On Sloterdijk’s Spheres vol.1 – Bubbles

This book is massive, and difficult, and steeped in old, ancient research that, most likely, ten people have ever seen, Peter Sloterdijk being one of them. That said, I was fascinated by the book, and so I am going to try to do my best to present a feeling for it. This isn’t so much a review – I’m sure you can find that on the Amazon page – but rather it is just a space where I’m going to talk through parts of the book that I found interesting. You should really read some of those Amazon reviews, though. One calls the book a “high-octane masterpiece.” That should be all I need to say about that.

In any case, the Bubbles is concerned with what Sloterdijk calls “microspheres,” which are intimate relationships. In true continental fashion, Sloterdijk makes some strange theoretical choices when it comes to what “intimate” means, but near the end of the book we are presented with a list of situations where we could be in a microsphere. They are:

  • in the intercordial space
  • in the interfacial sphere
  • in the field of “magical” binding forces and hypnotic effects of closeness
  • in immanence, that is to say in the interior of the absolute mother and its postnatal metaphorizations
  • in the co-dyad, or the placental doubling and its neighbors
  • in the care of the irremovable companion and its metamorphoses
  • in the resonant space of the maternal voice and its messianic- evangelistic-artistic duplications

To be honest, this probably doesn’t look like it makes any sense, but each of these concepts has a chapter devoted to it. I’m going to go down the list and attempt to define the concept and then make a movement toward what it means for me. This is really just a way to quickly move through the book and give you an idea of what each section is about, and if you have any questions, feel free to leave a comment. This book was big and difficult and took a  long time to read, so I am certain I’m messing some of this up even though I took serious notes.

1. Intercordial space – The literal connected space of lifegiving. Sloterdijk uses womb imagery and his predominate method for thinking through his philosophical concepts, and this is a part of that. I believe that this argument is made in the first chapter, which is actually dedicated to the cardiocentric view of the human animal, and this quote presents the origination of Sloterdijk’s argument:

The dissecting tables of the anatomists were transformed into the altars of the new science of humans; the corpses graduated as assistant lecturers in anthropology. They taught authoritatively that humans, above all relationships to others of their kind, were firstly and ultimately single, unrelated bodies–bodies that exist in original functional unity and organismic individuality, only secondarily being integrated into social groups. This one should also consider an influential anatomical factor among the sources of modern individualism. (129)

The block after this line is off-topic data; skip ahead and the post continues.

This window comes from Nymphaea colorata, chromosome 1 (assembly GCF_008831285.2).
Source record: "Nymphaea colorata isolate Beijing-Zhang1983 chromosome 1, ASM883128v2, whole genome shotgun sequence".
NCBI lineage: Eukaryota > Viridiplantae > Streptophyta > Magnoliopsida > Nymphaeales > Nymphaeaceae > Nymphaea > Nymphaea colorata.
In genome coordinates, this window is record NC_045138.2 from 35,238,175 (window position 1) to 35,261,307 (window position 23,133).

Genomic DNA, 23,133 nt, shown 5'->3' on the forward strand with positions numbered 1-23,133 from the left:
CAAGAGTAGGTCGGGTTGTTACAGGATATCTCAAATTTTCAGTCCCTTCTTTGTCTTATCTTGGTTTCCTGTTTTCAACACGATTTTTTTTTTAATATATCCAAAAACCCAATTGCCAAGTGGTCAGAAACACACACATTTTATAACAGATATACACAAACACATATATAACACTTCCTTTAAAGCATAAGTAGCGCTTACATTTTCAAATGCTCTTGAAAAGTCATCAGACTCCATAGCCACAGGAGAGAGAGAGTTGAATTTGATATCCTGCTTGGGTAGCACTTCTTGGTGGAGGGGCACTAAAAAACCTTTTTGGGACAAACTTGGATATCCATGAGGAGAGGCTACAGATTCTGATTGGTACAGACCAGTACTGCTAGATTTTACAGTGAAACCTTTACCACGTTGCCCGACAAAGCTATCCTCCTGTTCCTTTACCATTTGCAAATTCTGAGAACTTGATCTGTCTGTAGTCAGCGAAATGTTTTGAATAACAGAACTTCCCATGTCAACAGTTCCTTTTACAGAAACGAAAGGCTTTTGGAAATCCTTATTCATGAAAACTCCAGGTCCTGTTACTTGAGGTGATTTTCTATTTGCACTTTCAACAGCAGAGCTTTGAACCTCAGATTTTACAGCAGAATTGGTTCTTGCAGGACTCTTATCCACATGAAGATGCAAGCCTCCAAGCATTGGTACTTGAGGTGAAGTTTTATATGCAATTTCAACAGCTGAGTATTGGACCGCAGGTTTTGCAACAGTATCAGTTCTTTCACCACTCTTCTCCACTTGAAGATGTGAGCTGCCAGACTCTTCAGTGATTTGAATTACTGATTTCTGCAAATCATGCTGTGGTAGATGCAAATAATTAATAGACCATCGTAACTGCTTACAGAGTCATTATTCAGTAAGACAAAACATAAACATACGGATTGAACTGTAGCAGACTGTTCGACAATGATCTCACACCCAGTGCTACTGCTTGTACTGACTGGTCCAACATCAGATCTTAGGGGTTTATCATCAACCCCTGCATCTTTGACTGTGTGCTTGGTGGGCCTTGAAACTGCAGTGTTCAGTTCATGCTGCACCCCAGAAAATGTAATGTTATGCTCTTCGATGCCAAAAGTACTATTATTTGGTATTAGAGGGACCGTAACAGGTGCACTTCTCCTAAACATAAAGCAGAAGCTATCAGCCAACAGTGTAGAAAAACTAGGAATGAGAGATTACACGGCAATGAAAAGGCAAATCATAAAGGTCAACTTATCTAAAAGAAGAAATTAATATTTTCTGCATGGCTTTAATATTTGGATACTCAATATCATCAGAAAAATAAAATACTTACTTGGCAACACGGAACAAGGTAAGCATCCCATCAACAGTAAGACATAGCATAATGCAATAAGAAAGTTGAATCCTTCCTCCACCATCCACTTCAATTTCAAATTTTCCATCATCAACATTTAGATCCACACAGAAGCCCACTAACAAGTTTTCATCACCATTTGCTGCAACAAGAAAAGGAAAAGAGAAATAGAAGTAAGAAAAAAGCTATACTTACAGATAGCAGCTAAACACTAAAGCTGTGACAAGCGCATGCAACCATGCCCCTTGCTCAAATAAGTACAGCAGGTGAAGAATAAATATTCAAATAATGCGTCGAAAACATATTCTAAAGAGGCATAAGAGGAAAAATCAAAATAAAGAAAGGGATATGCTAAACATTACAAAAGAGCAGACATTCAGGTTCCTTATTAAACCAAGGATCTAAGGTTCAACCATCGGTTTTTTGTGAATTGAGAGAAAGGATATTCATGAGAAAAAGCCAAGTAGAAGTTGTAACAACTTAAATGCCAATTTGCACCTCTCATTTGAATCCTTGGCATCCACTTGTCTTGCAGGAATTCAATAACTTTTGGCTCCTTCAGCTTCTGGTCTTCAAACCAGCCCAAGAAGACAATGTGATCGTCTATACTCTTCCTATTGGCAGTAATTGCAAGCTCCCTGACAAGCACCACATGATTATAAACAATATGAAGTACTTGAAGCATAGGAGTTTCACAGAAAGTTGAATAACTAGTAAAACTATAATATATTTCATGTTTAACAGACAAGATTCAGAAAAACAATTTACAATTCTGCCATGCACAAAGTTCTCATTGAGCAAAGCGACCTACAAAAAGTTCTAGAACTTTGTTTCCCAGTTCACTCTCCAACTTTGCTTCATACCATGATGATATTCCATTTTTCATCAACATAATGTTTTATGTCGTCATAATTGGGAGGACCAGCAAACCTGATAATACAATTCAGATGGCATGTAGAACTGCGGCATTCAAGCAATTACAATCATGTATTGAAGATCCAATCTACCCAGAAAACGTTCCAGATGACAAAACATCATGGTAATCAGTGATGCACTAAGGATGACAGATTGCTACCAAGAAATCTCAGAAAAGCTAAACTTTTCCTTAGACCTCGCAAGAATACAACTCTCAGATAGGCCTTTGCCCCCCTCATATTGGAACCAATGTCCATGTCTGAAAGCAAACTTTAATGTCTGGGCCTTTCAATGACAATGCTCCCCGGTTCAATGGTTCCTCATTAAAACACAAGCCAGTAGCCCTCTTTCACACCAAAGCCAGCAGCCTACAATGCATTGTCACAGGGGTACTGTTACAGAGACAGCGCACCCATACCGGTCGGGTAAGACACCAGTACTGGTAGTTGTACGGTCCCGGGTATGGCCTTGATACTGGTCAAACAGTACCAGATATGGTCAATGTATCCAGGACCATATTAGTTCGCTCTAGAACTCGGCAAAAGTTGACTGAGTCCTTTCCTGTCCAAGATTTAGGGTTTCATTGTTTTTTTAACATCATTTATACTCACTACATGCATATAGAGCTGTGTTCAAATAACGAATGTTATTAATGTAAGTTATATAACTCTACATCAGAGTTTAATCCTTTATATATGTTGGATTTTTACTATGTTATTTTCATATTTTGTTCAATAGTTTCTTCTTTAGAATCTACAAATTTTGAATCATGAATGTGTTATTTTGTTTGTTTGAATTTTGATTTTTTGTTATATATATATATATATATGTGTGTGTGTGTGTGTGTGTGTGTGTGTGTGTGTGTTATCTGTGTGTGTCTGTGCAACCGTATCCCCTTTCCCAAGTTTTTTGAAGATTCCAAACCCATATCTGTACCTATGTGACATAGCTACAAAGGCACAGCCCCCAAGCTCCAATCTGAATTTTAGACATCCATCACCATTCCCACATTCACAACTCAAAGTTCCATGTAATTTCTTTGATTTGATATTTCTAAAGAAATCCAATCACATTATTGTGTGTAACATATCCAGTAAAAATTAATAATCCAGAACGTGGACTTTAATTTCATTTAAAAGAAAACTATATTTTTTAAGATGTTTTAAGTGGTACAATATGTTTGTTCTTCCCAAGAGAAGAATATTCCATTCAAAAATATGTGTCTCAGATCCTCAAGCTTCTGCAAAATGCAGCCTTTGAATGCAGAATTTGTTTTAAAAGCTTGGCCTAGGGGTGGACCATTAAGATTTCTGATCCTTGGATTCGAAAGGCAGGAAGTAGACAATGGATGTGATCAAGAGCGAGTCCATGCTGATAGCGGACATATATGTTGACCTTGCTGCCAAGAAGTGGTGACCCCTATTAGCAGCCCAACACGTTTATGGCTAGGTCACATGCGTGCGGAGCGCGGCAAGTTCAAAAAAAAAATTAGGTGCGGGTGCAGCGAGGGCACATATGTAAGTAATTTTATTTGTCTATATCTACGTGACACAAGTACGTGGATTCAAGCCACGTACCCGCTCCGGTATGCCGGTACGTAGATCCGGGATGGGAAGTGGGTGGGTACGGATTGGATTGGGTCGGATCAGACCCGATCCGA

Sloterdijk contrasts the intercordial mode to the way that anatomists, and even the body, tells the narrative of human experience. The human, in being a corded, attached being from its very beginning as a lifeform, is not originally a nonconnected, closed system. Instead, humans begin as connected tissue, literally soldered together with bond and blood.

2. Interfacial sphere – The human animal achieves completion in being viewed by another. That is it; it’s a pretty simple concept. Sloterdijk develops this idea, I believe, in order to garner some phenomenological leverage against Lacan “early in the game,” if you will. He evenly contrasts it against the mirror stage late in the chapter — “The game of the individual’s self-completion before the mirror would lose its attraction if it were not usable for the sublime fiction of independence–that dream of self rule which has influenced the model of the wise life since the beginnings of classical philosophy” (203). You can see a continuation of the idea above–individualism is merely a fiction that we like to play at, something that fills a lack in life, but incompletely.

3. Magic binding and closeness – Sloterdijk delves into Germanic tradition and Mesmerism in order to think through the concept of the tree and what a tree means. In short, he calls on the idea that ancient rituals from a number of cultures and post-Enlightenment mystic/spiritual movements all move toward an attempt at psychic together-ness. The tree is important because, and I am paraphrasing Sloterdijk, it becomes a way to “remember” the self in a “mode of ecstatic vegetality” inside  the mother. Premodern rituals of tree worship and Mesmer’s project of sitting under trees and wearing head caps attached to the branches are both communal appeals to a state that each individual felt in their own presubjective time.